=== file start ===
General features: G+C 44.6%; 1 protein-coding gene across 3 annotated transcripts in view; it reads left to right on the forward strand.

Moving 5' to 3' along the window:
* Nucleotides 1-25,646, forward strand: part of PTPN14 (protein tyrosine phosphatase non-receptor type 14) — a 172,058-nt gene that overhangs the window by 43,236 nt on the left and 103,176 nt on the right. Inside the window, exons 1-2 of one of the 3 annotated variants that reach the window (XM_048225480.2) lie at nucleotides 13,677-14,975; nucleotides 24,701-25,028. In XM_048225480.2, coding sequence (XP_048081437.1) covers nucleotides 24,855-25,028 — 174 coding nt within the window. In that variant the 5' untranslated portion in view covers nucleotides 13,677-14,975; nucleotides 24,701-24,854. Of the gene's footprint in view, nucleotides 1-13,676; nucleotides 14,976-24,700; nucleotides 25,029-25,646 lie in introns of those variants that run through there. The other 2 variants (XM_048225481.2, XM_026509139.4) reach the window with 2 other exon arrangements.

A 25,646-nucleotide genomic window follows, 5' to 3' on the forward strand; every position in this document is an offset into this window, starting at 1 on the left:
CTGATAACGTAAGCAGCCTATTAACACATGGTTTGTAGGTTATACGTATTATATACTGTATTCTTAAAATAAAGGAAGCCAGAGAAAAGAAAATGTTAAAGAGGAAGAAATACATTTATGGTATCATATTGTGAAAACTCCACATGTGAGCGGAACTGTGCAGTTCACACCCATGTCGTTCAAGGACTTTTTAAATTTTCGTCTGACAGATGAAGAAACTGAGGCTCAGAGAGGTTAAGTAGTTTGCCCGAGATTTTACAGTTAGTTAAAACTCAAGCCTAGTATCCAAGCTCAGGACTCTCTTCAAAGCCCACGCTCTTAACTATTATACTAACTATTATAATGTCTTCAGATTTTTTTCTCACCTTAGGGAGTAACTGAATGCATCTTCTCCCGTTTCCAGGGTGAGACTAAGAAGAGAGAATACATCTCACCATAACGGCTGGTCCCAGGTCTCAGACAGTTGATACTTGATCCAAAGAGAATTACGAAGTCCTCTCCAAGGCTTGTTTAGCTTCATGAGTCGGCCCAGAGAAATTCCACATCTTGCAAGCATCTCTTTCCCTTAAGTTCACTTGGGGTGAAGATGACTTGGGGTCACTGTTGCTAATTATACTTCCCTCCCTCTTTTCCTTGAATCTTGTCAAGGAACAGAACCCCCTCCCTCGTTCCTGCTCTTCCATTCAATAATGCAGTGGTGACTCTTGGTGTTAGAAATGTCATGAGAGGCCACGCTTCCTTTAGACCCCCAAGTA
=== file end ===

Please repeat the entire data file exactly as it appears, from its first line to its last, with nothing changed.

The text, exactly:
General features: G+C 44.6%; 1 protein-coding gene across 3 annotated transcripts in view; it reads left to right on the forward strand.

Moving 5' to 3' along the window:
* Nucleotides 1-25,646, forward strand: part of PTPN14 (protein tyrosine phosphatase non-receptor type 14) — a 172,058-nt gene that overhangs the window by 43,236 nt on the left and 103,176 nt on the right. Inside the window, exons 1-2 of one of the 3 annotated variants that reach the window (XM_048225480.2) lie at nucleotides 13,677-14,975; nucleotides 24,701-25,028. In XM_048225480.2, coding sequence (XP_048081437.1) covers nucleotides 24,855-25,028 — 174 coding nt within the window. In that variant the 5' untranslated portion in view covers nucleotides 13,677-14,975; nucleotides 24,701-24,854. Of the gene's footprint in view, nucleotides 1-13,676; nucleotides 14,976-24,700; nucleotides 25,029-25,646 lie in introns of those variants that run through there. The other 2 variants (XM_048225481.2, XM_026509139.4) reach the window with 2 other exon arrangements.

A 25,646-nucleotide genomic window follows, 5' to 3' on the forward strand; every position in this document is an offset into this window, starting at 1 on the left:
CTGATAACGTAAGCAGCCTATTAACACATGGTTTGTAGGTTATACGTATTATATACTGTATTCTTAAAATAAAGGAAGCCAGAGAAAAGAAAATGTTAAAGAGGAAGAAATACATTTATGGTATCATATTGTGAAAACTCCACATGTGAGCGGAACTGTGCAGTTCACACCCATGTCGTTCAAGGACTTTTTAAATTTTCGTCTGACAGATGAAGAAACTGAGGCTCAGAGAGGTTAAGTAGTTTGCCCGAGATTTTACAGTTAGTTAAAACTCAAGCCTAGTATCCAAGCTCAGGACTCTCTTCAAAGCCCACGCTCTTAACTATTATACTAACTATTATAATGTCTTCAGATTTTTTTCTCACCTTAGGGAGTAACTGAATGCATCTTCTCCCGTTTCCAGGGTGAGACTAAGAAGAGAGAATACATCTCACCATAACGGCTGGTCCCAGGTCTCAGACAGTTGATACTTGATCCAAAGAGAATTACGAAGTCCTCTCCAAGGCTTGTTTAGCTTCATGAGTCGGCCCAGAGAAATTCCACATCTTGCAAGCATCTCTTTCCCTTAAGTTCACTTGGGGTGAAGATGACTTGGGGTCACTGTTGCTAATTATACTTCCCTCCCTCTTTTCCTTGAATCTTGTCAAGGAACAGAACCCCCTCCCTCGTTCCTGCTCTTCCATTCAATAATGCAGTGGTGACTCTTGGTGTTAGAAATGTCATGAGAGGCCACGCTTCCTTTAGACCCCCAAGTA